CHICAGO -- The last time the Cleveland Cavaliers were at the United Center, in October, they believed they had assembled a team that could reasonably make a run at a championship.
As it turned out, they had not.
They were too small and not athletic enough, and the player they signed to a three-year contract extension the very day they beat the Chicago Bulls for their first win, Anderson Varejao, ended up with an unfortunate season-ending injury.
So they made several maneuvers that have been well documented and duly praised that contributed to a turnaround. After hitting midseason at 19-20, they have won 14 of 16 games, counting the Chicago Bulls' 113-98 victory Thursday that sent both teams to the All-Star break.
It was a showcase game for Derrick Rose, who had one of his best performances of the season with 30 points, and for Tony Snell, who has played perhaps the two finest games of his career this week once Jimmy Butler went down with a shoulder injury.
It was also perhaps a bit of a lesson game for the Cavs. Though they mostly played like they were already half on vacation -- privately players grumbled they lost a day of their break because they were the only team in the league that had a road game on Thursday -- it also gave their front office one last reminder heading into next week's trade deadline:
The Cavs could use another big man.
Kevin Love missed the game with an eye injury he suffered Wednesday night and Timofey Mozgov got into some foul trouble and, for the first time in a long time, the Cavs looked vulnerable. Especially when considering most of the teams they'll likely be eventually be fighting in the playoffs -- namely the Bulls, Washington Wizards and Atlanta Hawks -- all have excellent big-man depth.
The Cavs really have only three big men they trust: Mozgov, Love and Tristan Thompson. Their backup power forward on Thursday turned out to be James Jones, who played 30 minutes for just the second time in the past four seasons. Though he morphed into a power forward routinely during his time in Miami, LeBron James has gone the other way while playing for the Cavs and going back to his more perimeter-dominating ways. He's essentially become the team's co-point guard with Kyrie Irving, and James usually decides how "co-" it really is.
Even with Snell's defense causing trouble -- James had eight turnovers -- the idea of dropping down to play in the post never seemed to be broached.
So what happens in a playoff game or full series, perhaps even against the Bulls, if there's an injury or foul trouble that depletes the Cavs' bigs?
"The front office has been great and put together a good group," Cavs coach David Blatt said. "We will be good with what we have if we can stay healthy."
The issue is there isn't a whole lot of obvious recourse. In recent days, the Cavs have engaged several teams looking for a backup point guard in an attempt to upgrade from the limited Matthew Dellavedova.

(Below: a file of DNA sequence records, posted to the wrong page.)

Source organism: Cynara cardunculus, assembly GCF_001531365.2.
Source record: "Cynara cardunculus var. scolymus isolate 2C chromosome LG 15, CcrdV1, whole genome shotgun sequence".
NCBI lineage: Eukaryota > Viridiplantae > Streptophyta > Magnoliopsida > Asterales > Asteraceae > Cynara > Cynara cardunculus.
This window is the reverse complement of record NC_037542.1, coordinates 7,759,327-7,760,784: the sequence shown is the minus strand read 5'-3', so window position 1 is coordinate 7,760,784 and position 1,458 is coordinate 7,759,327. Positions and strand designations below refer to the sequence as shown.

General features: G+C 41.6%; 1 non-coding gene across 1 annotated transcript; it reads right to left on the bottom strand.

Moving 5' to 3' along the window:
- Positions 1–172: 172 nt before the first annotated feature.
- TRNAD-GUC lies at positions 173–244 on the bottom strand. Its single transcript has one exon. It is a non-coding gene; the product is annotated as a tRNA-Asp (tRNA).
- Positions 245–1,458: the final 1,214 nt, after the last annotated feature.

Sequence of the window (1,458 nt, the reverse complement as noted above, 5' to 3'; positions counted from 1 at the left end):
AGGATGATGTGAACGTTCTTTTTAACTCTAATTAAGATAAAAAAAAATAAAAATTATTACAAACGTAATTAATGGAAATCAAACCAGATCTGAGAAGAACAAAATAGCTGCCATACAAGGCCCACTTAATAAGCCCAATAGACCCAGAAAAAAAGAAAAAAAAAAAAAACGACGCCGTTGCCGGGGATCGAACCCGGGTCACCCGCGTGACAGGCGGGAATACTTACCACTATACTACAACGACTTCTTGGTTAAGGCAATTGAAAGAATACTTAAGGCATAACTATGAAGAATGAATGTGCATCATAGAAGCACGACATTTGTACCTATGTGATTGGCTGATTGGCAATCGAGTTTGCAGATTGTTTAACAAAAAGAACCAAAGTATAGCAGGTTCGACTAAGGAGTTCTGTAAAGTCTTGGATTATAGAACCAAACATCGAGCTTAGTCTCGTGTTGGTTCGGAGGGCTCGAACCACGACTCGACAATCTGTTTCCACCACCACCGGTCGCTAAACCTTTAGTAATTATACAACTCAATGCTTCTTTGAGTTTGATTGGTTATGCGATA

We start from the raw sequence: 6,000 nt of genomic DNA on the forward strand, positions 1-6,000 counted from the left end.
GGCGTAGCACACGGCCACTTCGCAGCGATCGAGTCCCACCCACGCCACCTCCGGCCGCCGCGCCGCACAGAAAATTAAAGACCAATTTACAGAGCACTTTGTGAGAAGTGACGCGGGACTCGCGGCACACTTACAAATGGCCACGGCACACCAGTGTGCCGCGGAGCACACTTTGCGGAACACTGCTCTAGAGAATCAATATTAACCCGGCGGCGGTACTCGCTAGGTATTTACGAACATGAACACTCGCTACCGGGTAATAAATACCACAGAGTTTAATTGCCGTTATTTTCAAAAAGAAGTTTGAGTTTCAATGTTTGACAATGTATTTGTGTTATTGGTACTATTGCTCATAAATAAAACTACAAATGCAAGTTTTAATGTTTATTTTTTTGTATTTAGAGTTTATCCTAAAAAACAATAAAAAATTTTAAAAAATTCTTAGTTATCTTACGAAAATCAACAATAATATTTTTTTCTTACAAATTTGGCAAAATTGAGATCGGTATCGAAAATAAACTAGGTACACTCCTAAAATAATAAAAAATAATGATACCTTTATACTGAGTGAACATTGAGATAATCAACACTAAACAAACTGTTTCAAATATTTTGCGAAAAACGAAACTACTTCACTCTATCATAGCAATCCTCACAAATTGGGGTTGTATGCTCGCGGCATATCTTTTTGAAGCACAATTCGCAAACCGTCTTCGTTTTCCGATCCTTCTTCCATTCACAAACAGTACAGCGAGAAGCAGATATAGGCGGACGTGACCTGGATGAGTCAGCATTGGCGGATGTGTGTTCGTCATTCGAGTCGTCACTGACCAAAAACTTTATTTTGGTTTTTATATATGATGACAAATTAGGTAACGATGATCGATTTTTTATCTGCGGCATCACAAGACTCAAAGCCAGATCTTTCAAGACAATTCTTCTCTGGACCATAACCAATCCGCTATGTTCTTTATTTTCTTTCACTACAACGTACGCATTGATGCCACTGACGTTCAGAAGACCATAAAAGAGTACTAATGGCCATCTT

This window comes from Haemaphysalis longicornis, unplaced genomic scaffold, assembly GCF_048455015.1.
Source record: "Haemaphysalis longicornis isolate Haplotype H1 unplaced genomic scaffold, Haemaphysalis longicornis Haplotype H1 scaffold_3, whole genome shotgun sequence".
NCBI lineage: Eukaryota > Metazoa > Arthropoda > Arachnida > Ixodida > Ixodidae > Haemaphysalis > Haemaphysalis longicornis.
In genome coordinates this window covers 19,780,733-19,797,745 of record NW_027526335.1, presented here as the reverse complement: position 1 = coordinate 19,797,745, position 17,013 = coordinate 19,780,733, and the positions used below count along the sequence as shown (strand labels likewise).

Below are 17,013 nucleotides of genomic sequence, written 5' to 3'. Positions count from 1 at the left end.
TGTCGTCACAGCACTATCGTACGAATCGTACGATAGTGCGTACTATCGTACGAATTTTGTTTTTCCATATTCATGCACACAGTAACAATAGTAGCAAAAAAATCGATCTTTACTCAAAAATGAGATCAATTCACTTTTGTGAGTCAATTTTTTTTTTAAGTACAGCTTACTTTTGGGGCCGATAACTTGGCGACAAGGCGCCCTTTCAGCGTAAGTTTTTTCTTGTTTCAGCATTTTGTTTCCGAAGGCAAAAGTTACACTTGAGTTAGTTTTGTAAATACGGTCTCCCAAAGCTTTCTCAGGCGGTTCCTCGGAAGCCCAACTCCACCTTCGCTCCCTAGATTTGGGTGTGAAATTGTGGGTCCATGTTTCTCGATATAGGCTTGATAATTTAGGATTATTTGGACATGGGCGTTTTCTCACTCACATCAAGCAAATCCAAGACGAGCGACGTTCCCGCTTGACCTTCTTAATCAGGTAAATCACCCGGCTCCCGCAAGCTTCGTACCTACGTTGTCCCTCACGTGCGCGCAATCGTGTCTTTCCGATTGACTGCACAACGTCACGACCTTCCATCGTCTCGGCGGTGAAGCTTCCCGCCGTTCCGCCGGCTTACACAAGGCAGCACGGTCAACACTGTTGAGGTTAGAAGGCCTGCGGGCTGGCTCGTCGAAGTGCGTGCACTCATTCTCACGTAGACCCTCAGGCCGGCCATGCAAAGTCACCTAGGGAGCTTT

They've been offering around Brendan Haywood, who has a unique contract that could make him a trade asset next summer because he has a $10 million non-guaranteed deal perfect for flipping. One player they've targeted is the Denver Nuggets' veteran, Jameer Nelson, who has already been traded twice this season.
The market for backup big men is scarce. The Cavs have limited trade assets after giving up two first-round picks for Mozgov, and there are 22 teams currently in the playoffs or within two games of being in, reducing the number of teams willing to sell talent at this point.
They will probably have to wait for the buyout market to develop, though they don't seem to be a prime spot for Amar'e Stoudemire if he gets free from the New York Knicks. Kevin Garnett, who would be an ideal fit for this role in Cleveland, hasn't shown any public desire to be let out of his deal with the Brooklyn Nets.
Even if they won't acknowledge it, the Cavs must perhaps be a little concerned with Love's health in the second half of the season. His numbers suggest that a back injury that's bothered him off and on during the season might be something to monitor.
Love is shooting just 37 percent on the second night of back-to-backs and 26 percent on 3-pointers, well below his averages of 45 percent and 36 percent when he's had rest before a game. Perhaps it is one of the reasons why Love seems to be more effective in first halves than second halves this season. With so little depth at his position, though, it's hard to see how they could rest him much to deal with a back issue if that is truly an issue.
Part of the reason the Cavs started a turnaround was Blatt slashed his rotation to eight players in mid-January. That's what the Cavs have that they can trust. But the team's decision-makers know they're probably going to need at least one more.
Despite the splashy name, Ray Allen isn't what they're missing. Where and how they're going to find a little more help and just how important that final move could end up being remains foggy, probably even to the Cavs themselves.